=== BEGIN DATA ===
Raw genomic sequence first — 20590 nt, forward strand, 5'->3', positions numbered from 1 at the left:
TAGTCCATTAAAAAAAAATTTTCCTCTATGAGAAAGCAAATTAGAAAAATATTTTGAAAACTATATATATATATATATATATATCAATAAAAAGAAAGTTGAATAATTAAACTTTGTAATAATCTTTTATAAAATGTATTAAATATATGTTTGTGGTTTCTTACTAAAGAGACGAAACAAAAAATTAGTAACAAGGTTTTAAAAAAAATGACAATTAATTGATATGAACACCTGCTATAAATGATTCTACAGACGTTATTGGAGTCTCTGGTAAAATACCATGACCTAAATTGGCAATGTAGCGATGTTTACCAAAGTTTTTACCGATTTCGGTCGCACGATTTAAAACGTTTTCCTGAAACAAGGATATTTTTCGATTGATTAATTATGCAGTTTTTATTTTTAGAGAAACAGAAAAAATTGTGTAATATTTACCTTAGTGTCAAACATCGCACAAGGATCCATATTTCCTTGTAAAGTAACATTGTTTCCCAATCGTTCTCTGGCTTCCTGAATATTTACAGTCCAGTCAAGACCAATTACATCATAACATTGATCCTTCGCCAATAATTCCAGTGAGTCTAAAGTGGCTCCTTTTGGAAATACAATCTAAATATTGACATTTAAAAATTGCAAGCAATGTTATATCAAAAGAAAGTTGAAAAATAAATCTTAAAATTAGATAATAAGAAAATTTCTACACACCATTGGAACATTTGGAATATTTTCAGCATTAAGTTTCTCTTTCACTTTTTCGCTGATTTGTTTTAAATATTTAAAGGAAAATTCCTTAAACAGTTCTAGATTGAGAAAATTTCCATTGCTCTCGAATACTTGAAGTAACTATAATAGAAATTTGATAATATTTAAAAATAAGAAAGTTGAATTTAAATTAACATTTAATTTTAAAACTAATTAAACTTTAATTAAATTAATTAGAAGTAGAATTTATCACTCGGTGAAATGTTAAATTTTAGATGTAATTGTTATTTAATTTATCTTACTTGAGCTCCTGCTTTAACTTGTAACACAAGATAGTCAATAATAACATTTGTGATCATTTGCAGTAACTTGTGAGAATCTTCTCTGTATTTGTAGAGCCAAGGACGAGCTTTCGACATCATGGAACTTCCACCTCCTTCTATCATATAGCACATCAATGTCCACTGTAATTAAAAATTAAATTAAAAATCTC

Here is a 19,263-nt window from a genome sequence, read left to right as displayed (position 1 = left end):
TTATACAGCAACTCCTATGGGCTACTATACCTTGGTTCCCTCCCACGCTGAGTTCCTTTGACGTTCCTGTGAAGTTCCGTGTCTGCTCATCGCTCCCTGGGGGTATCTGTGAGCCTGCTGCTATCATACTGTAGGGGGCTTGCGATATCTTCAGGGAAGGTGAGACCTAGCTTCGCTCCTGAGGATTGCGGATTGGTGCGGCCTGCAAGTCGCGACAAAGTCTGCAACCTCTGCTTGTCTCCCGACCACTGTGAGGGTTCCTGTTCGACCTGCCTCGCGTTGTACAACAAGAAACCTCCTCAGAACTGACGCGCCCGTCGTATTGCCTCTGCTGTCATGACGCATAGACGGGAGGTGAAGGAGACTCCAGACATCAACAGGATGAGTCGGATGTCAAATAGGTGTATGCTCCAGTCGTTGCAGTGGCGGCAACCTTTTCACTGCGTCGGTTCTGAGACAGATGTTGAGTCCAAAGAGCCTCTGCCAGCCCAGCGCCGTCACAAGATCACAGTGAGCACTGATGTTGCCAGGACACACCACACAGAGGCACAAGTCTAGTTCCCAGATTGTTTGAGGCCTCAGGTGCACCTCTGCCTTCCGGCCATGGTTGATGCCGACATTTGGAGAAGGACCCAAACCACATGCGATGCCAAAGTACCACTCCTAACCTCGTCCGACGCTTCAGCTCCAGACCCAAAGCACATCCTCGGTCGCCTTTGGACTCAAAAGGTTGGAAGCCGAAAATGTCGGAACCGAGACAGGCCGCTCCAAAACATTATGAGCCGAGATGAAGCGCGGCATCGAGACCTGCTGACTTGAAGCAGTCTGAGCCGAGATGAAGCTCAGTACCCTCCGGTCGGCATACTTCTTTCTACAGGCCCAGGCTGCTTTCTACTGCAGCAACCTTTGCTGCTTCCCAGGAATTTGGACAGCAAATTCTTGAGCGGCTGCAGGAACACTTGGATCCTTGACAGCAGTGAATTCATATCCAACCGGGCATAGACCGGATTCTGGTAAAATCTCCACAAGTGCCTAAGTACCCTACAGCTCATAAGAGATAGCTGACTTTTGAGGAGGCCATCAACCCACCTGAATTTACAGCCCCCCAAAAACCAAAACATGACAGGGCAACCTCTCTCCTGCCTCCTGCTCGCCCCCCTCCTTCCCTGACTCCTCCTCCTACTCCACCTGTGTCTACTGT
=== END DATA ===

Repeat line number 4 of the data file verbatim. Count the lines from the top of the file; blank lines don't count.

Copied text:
TTATACAGCAACTCCTATGGGCTACTATACCTTGGTTCCCTCCCACGCTGAGTTCCTTTGACGTTCCTGTGAAGTTCCGTGTCTGCTCATCGCTCCCTGGGGGTATCTGTGAGCCTGCTGCTATCATACTGTAGGGGGCTTGCGATATCTTCAGGGAAGGTGAGACCTAGCTTCGCTCCTGAGGATTGCGGATTGGTGCGGCCTGCAAGTCGCGACAAAGTCTGCAACCTCTGCTTGTCTCCCGACCACTGTGAGGGTTCCTGTTCGACCTGCCTCGCGTTGTACAACAAGAAACCTCCTCAGAACTGACGCGCCCGTCGTATTGCCTCTGCTGTCATGACGCATAGACGGGAGGTGAAGGAGACTCCAGACATCAACAGGATGAGTCGGATGTCAAATAGGTGTATGCTCCAGTCGTTGCAGTGGCGGCAACCTTTTCACTGCGTCGGTTCTGAGACAGATGTTGAGTCCAAAGAGCCTCTGCCAGCCCAGCGCCGTCACAAGATCACAGTGAGCACTGATGTTGCCAGGACACACCACACAGAGGCACAAGTCTAGTTCCCAGATTGTTTGAGGCCTCAGGTGCACCTCTGCCTTCCGGCCATGGTTGATGCCGACATTTGGAGAAGGACCCAAACCACATGCGATGCCAAAGTACCACTCCTAACCTCGTCCGACGCTTCAGCTCCAGACCCAAAGCACATCCTCGGTCGCCTTTGGACTCAAAAGGTTGGAAGCCGAAAATGTCGGAACCGAGACAGGCCGCTCCAAAACATTATGAGCCGAGATGAAGCGCGGCATCGAGACCTGCTGACTTGAAGCAGTCTGAGCCGAGATGAAGCTCAGTACCCTCCGGTCGGCATACTTCTTTCTACAGGCCCAGGCTGCTTTCTACTGCAGCAACCTTTGCTGCTTCCCAGGAATTTGGACAGCAAATTCTTGAGCGGCTGCAGGAACACTTGGATCCTTGACAGCAGTGAATTCATATCCAACCGGGCATAGACCGGATTCTGGTAAAATCTCCACAAGTGCCTAAGTACCCTACAGCTCATAAGAGATAGCTGACTTTTGAGGAGGCCATCAACCCACCTGAATTTACAGCCCCCCAAAAACCAAAACATGACAGGGCAACCTCTCTCCTGCCTCCTGCTCGCCCCCCTCCTTCCCTGACTCCTCCTCCTACTCCACCTGTGTCTACTGT